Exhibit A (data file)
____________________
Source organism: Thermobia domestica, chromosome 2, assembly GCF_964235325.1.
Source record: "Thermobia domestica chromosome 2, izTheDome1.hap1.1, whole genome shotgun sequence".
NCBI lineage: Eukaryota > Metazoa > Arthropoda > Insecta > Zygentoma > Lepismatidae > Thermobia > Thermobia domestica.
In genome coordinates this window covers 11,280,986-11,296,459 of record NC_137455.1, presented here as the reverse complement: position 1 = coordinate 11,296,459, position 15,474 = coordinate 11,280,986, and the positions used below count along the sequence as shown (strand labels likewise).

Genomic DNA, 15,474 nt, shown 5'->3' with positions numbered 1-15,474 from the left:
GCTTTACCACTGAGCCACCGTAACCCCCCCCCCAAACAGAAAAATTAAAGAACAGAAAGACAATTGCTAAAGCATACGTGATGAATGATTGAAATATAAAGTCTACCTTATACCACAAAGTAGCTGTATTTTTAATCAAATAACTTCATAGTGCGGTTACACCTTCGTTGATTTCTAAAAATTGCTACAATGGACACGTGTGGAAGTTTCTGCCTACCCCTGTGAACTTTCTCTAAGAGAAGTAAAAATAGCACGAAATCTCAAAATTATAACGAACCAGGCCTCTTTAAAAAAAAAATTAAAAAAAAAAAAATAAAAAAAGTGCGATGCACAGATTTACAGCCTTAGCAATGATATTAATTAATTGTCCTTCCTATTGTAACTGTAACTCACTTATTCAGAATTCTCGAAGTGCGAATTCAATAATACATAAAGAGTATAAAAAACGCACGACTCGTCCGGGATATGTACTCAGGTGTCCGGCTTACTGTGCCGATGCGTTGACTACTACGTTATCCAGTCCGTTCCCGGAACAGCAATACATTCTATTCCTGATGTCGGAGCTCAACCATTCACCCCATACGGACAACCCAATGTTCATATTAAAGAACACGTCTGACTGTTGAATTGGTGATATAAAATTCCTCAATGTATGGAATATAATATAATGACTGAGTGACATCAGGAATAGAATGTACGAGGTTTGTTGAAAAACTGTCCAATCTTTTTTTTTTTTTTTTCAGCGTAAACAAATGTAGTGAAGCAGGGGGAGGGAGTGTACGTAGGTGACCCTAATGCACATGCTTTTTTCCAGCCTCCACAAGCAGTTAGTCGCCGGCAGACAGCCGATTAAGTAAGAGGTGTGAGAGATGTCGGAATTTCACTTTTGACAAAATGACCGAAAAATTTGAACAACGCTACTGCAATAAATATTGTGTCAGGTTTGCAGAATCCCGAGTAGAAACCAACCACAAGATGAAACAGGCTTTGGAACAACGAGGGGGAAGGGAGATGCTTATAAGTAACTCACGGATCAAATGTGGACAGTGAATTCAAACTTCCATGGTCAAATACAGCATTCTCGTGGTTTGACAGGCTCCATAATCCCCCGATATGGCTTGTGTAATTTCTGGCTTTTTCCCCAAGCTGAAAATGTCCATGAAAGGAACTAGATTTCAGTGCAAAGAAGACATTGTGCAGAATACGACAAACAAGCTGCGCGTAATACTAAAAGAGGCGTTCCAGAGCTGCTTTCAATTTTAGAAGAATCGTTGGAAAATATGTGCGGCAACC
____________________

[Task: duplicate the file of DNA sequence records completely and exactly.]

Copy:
Source organism: Thermobia domestica, chromosome 2, assembly GCF_964235325.1.
Source record: "Thermobia domestica chromosome 2, izTheDome1.hap1.1, whole genome shotgun sequence".
NCBI lineage: Eukaryota > Metazoa > Arthropoda > Insecta > Zygentoma > Lepismatidae > Thermobia > Thermobia domestica.
In genome coordinates this window covers 11,280,986-11,296,459 of record NC_137455.1, presented here as the reverse complement: position 1 = coordinate 11,296,459, position 15,474 = coordinate 11,280,986, and the positions used below count along the sequence as shown (strand labels likewise).

Genomic DNA, 15,474 nt, shown 5'->3' with positions numbered 1-15,474 from the left:
GCTTTACCACTGAGCCACCGTAACCCCCCCCCCAAACAGAAAAATTAAAGAACAGAAAGACAATTGCTAAAGCATACGTGATGAATGATTGAAATATAAAGTCTACCTTATACCACAAAGTAGCTGTATTTTTAATCAAATAACTTCATAGTGCGGTTACACCTTCGTTGATTTCTAAAAATTGCTACAATGGACACGTGTGGAAGTTTCTGCCTACCCCTGTGAACTTTCTCTAAGAGAAGTAAAAATAGCACGAAATCTCAAAATTATAACGAACCAGGCCTCTTTAAAAAAAAAATTAAAAAAAAAAAAATAAAAAAAGTGCGATGCACAGATTTACAGCCTTAGCAATGATATTAATTAATTGTCCTTCCTATTGTAACTGTAACTCACTTATTCAGAATTCTCGAAGTGCGAATTCAATAATACATAAAGAGTATAAAAAACGCACGACTCGTCCGGGATATGTACTCAGGTGTCCGGCTTACTGTGCCGATGCGTTGACTACTACGTTATCCAGTCCGTTCCCGGAACAGCAATACATTCTATTCCTGATGTCGGAGCTCAACCATTCACCCCATACGGACAACCCAATGTTCATATTAAAGAACACGTCTGACTGTTGAATTGGTGATATAAAATTCCTCAATGTATGGAATATAATATAATGACTGAGTGACATCAGGAATAGAATGTACGAGGTTTGTTGAAAAACTGTCCAATCTTTTTTTTTTTTTTTTCAGCGTAAACAAATGTAGTGAAGCAGGGGGAGGGAGTGTACGTAGGTGACCCTAATGCACATGCTTTTTTCCAGCCTCCACAAGCAGTTAGTCGCCGGCAGACAGCCGATTAAGTAAGAGGTGTGAGAGATGTCGGAATTTCACTTTTGACAAAATGACCGAAAAATTTGAACAACGCTACTGCAATAAATATTGTGTCAGGTTTGCAGAATCCCGAGTAGAAACCAACCACAAGATGAAACAGGCTTTGGAACAACGAGGGGGAAGGGAGATGCTTATAAGTAACTCACGGATCAAATGTGGACAGTGAATTCAAACTTCCATGGTCAAATACAGCATTCTCGTGGTTTGACAGGCTCCATAATCCCCCGATATGGCTTGTGTAATTTCTGGCTTTTTCCCCAAGCTGAAAATGTCCATGAAAGGAACTAGATTTCAGTGCAAAGAAGACATTGTGCAGAATACGACAAACAAGCTGCGCGTAATACTAAAAGAGGCGTTCCAGAGCTGCTTTCAATTTTAGAAGAATCGTTGGAAAATATGTGCGGCAACC